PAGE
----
Walking into a classroom is a different experience for every teacher, for every student, for every class, for every place we call a classroom. It seems that “walking” onto a blog has a similar quality.

    I’m struck, though, how much my voice on here (whilst commenting in the blogosphere) is like the voice that I bring to a classroom (at least when I’m a student in one). I’m the sort that sits back, a sort of floating head that swoops down every once and a while to enter the conversation, before swooping away almost as quickly.

    Maybe, there is something to this idea that the internet is becoming like a giant classroom…

  8. I have been thinking alot why I like to blog. I started off blogging to help other teachers. Now I blog to help me learn. I blog to practice writing and language. I blog to help me understand. I am not sure about my PLN or what I really want to learn. It is not about instructional technology, but it is all about learning. I have learned more in the last three months since I started blogging than I have in a graduate program I am doing on-line. What is learning? The learning in the graduate program is so confined. I would love to be in classroom that has no grades and have some one to collaborate with my journey. I would like to have some one comment on my learning. All in all I have so much to learn.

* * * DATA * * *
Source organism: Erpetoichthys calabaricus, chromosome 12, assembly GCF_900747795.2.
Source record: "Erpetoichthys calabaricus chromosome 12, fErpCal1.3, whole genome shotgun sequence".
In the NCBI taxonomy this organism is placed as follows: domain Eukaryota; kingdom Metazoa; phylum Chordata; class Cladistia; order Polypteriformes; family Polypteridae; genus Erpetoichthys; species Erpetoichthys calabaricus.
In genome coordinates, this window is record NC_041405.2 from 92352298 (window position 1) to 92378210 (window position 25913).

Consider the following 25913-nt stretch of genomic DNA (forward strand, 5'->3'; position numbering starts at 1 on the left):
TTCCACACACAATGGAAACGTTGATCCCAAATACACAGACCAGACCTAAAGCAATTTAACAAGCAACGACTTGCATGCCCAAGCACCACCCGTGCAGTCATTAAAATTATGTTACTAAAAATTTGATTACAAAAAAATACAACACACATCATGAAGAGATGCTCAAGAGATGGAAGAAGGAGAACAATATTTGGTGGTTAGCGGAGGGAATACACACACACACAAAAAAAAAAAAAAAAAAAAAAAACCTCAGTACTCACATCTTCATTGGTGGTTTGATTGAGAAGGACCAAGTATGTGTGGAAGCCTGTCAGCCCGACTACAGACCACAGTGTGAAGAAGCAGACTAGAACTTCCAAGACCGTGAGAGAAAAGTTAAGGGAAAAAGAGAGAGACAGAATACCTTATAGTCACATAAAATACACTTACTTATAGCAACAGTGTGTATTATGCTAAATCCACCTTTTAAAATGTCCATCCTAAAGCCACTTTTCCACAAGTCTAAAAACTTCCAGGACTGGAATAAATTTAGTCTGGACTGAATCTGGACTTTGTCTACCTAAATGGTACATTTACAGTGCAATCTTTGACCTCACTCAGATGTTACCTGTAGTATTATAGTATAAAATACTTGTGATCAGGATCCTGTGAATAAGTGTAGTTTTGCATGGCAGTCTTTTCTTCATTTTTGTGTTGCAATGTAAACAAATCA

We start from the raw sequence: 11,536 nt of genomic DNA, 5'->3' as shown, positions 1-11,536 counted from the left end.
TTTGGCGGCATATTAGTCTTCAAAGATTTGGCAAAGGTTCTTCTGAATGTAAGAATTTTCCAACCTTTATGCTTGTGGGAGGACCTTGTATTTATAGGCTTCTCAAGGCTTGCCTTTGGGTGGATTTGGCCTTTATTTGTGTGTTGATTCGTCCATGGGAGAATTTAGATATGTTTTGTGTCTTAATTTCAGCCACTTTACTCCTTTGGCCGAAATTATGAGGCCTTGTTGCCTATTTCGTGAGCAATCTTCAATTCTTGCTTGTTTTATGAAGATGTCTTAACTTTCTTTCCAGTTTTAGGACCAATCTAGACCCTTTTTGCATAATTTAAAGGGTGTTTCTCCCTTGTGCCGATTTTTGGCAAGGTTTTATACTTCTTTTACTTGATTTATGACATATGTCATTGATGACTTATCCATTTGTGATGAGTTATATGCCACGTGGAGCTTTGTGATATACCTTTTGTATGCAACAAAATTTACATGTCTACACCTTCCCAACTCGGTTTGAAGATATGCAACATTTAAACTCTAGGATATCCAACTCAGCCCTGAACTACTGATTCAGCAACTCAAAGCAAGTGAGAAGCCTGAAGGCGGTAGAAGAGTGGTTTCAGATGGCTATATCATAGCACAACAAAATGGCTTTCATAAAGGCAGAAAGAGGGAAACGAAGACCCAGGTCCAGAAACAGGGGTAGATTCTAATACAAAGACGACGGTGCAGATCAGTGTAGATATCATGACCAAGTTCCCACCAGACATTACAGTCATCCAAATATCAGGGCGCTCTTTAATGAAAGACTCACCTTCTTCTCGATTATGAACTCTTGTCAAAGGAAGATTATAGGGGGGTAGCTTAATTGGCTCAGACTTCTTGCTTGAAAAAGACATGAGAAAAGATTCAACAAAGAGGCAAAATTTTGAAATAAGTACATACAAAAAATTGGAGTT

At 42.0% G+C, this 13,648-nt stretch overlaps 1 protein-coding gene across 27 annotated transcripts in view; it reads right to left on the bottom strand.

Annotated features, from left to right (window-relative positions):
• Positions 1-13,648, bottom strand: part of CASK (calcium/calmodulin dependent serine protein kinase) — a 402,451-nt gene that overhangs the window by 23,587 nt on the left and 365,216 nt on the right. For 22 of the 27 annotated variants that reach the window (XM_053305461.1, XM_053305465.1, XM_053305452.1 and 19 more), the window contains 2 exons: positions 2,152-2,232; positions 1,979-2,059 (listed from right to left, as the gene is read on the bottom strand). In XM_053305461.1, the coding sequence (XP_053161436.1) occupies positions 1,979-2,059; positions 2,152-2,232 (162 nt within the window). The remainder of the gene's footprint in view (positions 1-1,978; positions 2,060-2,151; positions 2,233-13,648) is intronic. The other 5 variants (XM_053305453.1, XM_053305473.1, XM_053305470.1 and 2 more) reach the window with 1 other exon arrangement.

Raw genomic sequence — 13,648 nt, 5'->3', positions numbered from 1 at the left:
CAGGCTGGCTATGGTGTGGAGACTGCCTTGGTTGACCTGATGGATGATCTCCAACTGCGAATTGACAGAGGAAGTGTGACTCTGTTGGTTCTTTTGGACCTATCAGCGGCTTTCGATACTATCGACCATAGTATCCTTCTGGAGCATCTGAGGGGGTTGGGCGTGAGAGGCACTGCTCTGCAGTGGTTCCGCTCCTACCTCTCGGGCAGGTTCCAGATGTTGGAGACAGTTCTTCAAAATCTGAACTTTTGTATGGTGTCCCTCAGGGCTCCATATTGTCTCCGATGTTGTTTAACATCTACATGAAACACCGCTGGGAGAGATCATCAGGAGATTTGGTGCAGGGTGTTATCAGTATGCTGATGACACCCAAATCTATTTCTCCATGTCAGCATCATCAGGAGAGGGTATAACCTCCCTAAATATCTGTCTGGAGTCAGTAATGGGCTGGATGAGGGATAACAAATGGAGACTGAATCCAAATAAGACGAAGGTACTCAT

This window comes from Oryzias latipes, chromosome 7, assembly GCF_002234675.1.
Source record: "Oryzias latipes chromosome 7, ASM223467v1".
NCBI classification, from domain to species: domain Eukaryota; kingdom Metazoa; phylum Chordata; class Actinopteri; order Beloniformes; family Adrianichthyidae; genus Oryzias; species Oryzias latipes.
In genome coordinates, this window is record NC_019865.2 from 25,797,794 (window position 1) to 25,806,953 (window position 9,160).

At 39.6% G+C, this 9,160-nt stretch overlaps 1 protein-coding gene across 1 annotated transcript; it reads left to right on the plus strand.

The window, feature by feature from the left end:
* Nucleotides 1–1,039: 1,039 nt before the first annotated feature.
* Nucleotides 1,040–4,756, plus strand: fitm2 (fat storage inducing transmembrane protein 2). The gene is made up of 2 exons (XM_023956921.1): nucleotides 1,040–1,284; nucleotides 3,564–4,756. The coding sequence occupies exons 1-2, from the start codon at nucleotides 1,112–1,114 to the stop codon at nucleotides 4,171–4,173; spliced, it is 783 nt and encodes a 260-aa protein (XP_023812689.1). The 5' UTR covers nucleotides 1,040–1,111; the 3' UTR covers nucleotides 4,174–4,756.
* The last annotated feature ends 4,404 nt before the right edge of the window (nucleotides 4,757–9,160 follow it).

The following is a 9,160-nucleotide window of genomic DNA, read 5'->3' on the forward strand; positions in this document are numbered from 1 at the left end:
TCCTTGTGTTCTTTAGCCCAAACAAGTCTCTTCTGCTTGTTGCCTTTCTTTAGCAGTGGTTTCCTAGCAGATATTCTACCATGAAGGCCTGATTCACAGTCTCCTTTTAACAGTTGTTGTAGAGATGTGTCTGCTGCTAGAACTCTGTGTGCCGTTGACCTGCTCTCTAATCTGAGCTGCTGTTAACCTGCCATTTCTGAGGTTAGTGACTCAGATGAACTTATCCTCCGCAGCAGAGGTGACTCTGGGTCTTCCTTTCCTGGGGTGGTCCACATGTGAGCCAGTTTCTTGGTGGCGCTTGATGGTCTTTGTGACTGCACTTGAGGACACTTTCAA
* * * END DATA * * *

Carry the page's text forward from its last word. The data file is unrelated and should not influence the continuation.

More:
9. A recent Twitter-and-blog-comment discussion with Penelope of Where’s the Teacher led me to conclude that I may not be able to be of any help or relevance to middle and high school teachers, that my ideas are only applicable at the college level where teachers are freer to explore pedagogical approaches.

    –doesn’t this suggest that one value that all of this has for you is that it’s, er, helping you learn? If discussions in this disembodied community of brains and hearts are disabusing you of some illusions, isn’t that a good thing?